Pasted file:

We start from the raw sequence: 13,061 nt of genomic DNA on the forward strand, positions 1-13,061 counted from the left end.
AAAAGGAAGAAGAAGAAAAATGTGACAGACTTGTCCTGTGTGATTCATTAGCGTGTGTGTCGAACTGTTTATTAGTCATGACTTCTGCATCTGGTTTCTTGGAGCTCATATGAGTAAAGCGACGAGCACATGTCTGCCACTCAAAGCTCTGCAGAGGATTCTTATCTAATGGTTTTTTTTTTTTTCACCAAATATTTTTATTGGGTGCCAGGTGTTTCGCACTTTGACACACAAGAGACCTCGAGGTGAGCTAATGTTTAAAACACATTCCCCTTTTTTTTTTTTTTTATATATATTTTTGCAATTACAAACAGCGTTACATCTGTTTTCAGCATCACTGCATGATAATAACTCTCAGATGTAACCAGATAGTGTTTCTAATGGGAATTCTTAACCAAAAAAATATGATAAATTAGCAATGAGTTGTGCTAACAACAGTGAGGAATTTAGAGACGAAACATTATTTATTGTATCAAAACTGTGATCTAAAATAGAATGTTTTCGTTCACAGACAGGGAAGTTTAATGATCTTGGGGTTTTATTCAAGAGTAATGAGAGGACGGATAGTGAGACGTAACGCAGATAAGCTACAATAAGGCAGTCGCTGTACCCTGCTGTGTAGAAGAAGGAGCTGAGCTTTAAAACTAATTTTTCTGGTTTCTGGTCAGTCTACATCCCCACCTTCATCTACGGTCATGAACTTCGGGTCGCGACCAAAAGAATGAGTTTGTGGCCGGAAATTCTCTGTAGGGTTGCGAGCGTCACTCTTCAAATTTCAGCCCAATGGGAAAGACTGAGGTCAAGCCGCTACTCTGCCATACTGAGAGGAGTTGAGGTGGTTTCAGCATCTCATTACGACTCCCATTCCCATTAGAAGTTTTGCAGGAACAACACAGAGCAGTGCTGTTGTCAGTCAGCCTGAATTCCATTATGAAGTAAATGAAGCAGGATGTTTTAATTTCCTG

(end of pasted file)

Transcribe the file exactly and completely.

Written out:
We start from the raw sequence: 13,061 nt of genomic DNA on the forward strand, positions 1-13,061 counted from the left end.
AAAAGGAAGAAGAAGAAAAATGTGACAGACTTGTCCTGTGTGATTCATTAGCGTGTGTGTCGAACTGTTTATTAGTCATGACTTCTGCATCTGGTTTCTTGGAGCTCATATGAGTAAAGCGACGAGCACATGTCTGCCACTCAAAGCTCTGCAGAGGATTCTTATCTAATGGTTTTTTTTTTTTTCACCAAATATTTTTATTGGGTGCCAGGTGTTTCGCACTTTGACACACAAGAGACCTCGAGGTGAGCTAATGTTTAAAACACATTCCCCTTTTTTTTTTTTTTTATATATATTTTTGCAATTACAAACAGCGTTACATCTGTTTTCAGCATCACTGCATGATAATAACTCTCAGATGTAACCAGATAGTGTTTCTAATGGGAATTCTTAACCAAAAAAATATGATAAATTAGCAATGAGTTGTGCTAACAACAGTGAGGAATTTAGAGACGAAACATTATTTATTGTATCAAAACTGTGATCTAAAATAGAATGTTTTCGTTCACAGACAGGGAAGTTTAATGATCTTGGGGTTTTATTCAAGAGTAATGAGAGGACGGATAGTGAGACGTAACGCAGATAAGCTACAATAAGGCAGTCGCTGTACCCTGCTGTGTAGAAGAAGGAGCTGAGCTTTAAAACTAATTTTTCTGGTTTCTGGTCAGTCTACATCCCCACCTTCATCTACGGTCATGAACTTCGGGTCGCGACCAAAAGAATGAGTTTGTGGCCGGAAATTCTCTGTAGGGTTGCGAGCGTCACTCTTCAAATTTCAGCCCAATGGGAAAGACTGAGGTCAAGCCGCTACTCTGCCATACTGAGAGGAGTTGAGGTGGTTTCAGCATCTCATTACGACTCCCATTCCCATTAGAAGTTTTGCAGGAACAACACAGAGCAGTGCTGTTGTCAGTCAGCCTGAATTCCATTATGAAGTAAATGAAGCAGGATGTTTTAATTTCCTG